One of my favorite books is The Imitation of Christ by Thomas Kempis. I first read this during my days at Trinity and I immediately fell in love with it. A couple of times a year I pull it off the shelf and read portions of it and with every reading I come away enriched. Yesterday we received in the store a new book from Paraclete Press called The Complete Imitation of Christ. This is not only a fresh translation of this classic but it also contains a wonderful introduction to the book and to the man. Many who have read this time-honored classic have never read anything about its author. Fr. John-Julian does a masterful job of introducing the book and Thomas. The format of this edition features the text of The Imitation of Christ on the right side of the page with commentary on the left side of the page. As I perused some of the commentary I realized there is so much more to this book then I ever knew and now many of those gaps will be filled in for me. This will be a book I will take my time in reading and, no doubt, savor every page. As I read through the introduction I listed twelve things I thought some of my readers may not be aware of about Thomas and his classic. Here they are in no particular order.
- Thomas Kempis was Catholic – For many this is common knowledge but for many Protestants this is not known.
- Thomas was “part of a group formally charged with heresy on two occasions.”
- The Imitation of Christ was not written solely by Thomas. Fr. Julian believes that Thomas did edit, compile, and partially author the work as we know it today but that it was probably written by three different authors: Thomas, Gerhard Groote and Florens Radewyns. There have been as many as thirty-five different authors suggested for the work.
- There are over 6,000 editions of the Imitation of Christ. That’s more than one edition per month for over five hundred years.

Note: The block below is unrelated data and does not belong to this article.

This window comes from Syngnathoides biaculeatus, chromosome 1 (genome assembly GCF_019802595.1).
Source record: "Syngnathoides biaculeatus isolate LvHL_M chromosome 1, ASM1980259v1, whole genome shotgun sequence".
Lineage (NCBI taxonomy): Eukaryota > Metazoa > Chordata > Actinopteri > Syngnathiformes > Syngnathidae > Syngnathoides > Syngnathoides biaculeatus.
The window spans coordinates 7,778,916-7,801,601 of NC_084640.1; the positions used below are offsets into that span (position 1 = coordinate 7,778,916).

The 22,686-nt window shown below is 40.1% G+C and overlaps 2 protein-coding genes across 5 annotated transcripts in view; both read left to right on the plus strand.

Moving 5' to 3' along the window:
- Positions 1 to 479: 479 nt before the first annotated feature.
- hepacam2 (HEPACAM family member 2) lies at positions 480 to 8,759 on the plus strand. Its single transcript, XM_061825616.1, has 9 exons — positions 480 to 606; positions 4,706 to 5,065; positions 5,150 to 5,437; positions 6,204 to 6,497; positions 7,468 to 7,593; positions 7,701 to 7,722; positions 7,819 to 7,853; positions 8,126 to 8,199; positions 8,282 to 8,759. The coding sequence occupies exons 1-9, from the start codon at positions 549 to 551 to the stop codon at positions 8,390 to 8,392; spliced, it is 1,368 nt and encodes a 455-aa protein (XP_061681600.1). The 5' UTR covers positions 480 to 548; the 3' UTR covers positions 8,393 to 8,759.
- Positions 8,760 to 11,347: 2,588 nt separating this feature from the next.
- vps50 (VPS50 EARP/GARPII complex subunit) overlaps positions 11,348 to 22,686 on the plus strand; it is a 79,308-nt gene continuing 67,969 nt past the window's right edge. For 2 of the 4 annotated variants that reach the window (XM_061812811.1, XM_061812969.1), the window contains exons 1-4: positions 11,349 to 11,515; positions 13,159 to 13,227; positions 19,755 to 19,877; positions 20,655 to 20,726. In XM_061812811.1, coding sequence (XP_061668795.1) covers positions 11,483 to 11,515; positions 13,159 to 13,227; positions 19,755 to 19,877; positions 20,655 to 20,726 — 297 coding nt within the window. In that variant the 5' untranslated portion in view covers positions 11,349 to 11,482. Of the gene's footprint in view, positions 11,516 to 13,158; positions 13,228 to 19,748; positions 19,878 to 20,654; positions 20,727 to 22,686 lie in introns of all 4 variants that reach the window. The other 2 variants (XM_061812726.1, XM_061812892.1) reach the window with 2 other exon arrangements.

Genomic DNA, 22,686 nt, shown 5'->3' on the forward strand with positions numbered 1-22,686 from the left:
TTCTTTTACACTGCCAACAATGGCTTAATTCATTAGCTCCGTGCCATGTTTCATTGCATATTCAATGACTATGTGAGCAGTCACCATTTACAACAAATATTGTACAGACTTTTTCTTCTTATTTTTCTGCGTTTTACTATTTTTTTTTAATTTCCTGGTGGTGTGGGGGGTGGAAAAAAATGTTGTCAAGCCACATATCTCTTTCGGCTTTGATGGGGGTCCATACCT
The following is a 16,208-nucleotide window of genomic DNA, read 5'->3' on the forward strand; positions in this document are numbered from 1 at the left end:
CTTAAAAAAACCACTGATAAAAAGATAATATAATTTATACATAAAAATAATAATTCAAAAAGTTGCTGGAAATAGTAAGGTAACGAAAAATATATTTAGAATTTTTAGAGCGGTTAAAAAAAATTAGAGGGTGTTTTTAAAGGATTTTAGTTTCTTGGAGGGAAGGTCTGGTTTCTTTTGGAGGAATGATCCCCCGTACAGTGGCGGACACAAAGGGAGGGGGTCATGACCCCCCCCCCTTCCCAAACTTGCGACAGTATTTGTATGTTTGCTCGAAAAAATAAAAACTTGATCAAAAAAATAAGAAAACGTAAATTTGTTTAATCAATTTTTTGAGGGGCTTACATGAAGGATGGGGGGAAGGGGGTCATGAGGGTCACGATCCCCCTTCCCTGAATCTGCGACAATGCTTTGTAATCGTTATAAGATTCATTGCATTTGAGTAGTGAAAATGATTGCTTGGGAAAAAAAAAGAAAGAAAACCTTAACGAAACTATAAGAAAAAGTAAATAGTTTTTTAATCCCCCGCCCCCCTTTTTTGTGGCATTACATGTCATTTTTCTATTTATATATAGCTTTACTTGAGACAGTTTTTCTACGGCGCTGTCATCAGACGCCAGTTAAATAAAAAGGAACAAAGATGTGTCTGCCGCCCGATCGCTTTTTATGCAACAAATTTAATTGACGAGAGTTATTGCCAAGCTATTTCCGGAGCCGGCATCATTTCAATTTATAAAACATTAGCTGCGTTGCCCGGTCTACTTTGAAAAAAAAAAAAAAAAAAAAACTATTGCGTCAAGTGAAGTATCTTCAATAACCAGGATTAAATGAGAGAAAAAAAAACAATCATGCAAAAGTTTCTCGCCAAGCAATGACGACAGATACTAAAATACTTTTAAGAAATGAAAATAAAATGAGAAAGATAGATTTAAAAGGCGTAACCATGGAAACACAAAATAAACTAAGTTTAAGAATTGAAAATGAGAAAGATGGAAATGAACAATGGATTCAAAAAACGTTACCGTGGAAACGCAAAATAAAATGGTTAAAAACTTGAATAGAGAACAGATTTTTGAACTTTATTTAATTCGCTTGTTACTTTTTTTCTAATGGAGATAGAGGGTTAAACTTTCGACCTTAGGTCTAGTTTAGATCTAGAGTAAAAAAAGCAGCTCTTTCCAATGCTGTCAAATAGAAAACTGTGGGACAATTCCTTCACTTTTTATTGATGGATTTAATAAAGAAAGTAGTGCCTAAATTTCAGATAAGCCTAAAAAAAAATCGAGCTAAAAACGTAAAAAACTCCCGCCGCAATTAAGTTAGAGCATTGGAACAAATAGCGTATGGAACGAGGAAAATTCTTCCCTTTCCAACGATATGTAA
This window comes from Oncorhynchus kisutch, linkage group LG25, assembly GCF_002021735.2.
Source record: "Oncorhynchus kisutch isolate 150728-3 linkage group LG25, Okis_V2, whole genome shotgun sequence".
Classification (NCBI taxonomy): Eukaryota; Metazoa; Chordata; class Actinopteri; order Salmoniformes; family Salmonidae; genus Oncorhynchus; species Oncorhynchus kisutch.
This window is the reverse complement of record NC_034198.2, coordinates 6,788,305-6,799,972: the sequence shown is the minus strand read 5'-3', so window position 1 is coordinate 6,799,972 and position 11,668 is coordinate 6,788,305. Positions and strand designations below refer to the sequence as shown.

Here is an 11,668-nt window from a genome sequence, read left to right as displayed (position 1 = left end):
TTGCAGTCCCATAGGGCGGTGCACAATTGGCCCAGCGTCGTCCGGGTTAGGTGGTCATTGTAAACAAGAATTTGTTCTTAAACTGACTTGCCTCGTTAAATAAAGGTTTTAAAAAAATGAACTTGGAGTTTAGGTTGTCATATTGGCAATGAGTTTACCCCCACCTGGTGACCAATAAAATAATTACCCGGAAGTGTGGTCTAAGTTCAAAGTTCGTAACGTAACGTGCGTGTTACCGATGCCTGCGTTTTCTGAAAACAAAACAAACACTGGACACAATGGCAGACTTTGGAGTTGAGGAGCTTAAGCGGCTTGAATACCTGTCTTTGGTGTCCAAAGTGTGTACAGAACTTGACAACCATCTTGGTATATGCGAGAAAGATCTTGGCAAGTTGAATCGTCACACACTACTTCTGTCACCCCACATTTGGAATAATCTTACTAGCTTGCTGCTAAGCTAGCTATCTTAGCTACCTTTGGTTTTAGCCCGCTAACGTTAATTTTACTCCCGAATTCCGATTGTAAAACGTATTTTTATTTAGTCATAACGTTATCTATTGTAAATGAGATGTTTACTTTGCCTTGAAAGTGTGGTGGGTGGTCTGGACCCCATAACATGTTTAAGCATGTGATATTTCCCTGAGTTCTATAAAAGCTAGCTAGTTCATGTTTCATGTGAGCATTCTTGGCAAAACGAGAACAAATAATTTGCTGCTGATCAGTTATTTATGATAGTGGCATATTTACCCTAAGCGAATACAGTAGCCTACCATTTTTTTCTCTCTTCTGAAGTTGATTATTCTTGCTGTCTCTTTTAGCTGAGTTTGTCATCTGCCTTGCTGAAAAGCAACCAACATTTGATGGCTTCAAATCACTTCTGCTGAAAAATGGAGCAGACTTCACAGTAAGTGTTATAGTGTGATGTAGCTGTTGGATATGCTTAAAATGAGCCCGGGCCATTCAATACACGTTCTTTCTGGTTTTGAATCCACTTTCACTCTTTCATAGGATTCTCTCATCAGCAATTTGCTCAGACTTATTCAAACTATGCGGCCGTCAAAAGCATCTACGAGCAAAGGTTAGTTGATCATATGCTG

- The Imitation of Christ “has been published more often and read more widely than any other book in history except the Bible itself.”
- Thomas’s family name was Hamerken.
- The “a” in a Kempis is Latin for “from” and, if used, should never be accented. Thomas signed his own copy of the Imitation of Christ simply Thomas Kempis.
- Thomas copied the entire Vulgate Bible. It took him sixteen years to complete.
- “During his monastic life, Thomas wrote thirty-one books, treatises, and articles including a chronicle of his monastery and several biographies. . . . He also left behind him three manuscripts of sermons, a number of letters, some hymns and, of course, the famous The Imitation of Christ.
- In 1471, just before his death, he had the joy of seeing his The Imitation of Christ published by Günther Zainer at Augsburg. This was one of the earliest books ever printed.
- At least two attempts have been made to canonize Thomas (once in 1655 and once in 1911) but both have failed.
- Thomas may have been buried alive. “The most bizarre (but entirely consistent) legend had it that when Thomas’s remains were discovered in 1672, it was found that the inside of the coffin lid was covered with scratches and there were splinters of wood under the fingernails of the corpse . . .” (439n73)
The Complete Imitation of Christ by Fr. John-Julian is from Paraclete Press. It is a paperback with 400 pages and sells for $29.99.